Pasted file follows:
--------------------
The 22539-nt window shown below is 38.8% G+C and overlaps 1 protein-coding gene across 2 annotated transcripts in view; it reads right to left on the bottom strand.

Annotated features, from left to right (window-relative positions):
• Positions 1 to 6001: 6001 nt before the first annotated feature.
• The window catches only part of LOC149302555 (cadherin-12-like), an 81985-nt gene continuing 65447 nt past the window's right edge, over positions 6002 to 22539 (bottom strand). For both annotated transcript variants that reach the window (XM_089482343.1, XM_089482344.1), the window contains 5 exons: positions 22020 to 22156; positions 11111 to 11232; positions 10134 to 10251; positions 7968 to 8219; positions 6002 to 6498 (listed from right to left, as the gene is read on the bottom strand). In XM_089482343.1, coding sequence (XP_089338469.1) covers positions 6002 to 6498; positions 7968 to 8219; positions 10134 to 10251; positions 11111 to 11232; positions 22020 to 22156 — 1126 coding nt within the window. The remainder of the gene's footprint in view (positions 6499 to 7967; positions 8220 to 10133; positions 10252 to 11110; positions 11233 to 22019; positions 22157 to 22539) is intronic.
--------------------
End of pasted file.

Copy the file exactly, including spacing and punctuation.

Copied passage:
The 22539-nt window shown below is 38.8% G+C and overlaps 1 protein-coding gene across 2 annotated transcripts in view; it reads right to left on the bottom strand.

Annotated features, from left to right (window-relative positions):
• Positions 1 to 6001: 6001 nt before the first annotated feature.
• The window catches only part of LOC149302555 (cadherin-12-like), an 81985-nt gene continuing 65447 nt past the window's right edge, over positions 6002 to 22539 (bottom strand). For both annotated transcript variants that reach the window (XM_089482343.1, XM_089482344.1), the window contains 5 exons: positions 22020 to 22156; positions 11111 to 11232; positions 10134 to 10251; positions 7968 to 8219; positions 6002 to 6498 (listed from right to left, as the gene is read on the bottom strand). In XM_089482343.1, coding sequence (XP_089338469.1) covers positions 6002 to 6498; positions 7968 to 8219; positions 10134 to 10251; positions 11111 to 11232; positions 22020 to 22156 — 1126 coding nt within the window. The remainder of the gene's footprint in view (positions 6499 to 7967; positions 8220 to 10133; positions 10252 to 11110; positions 11233 to 22019; positions 22157 to 22539) is intronic.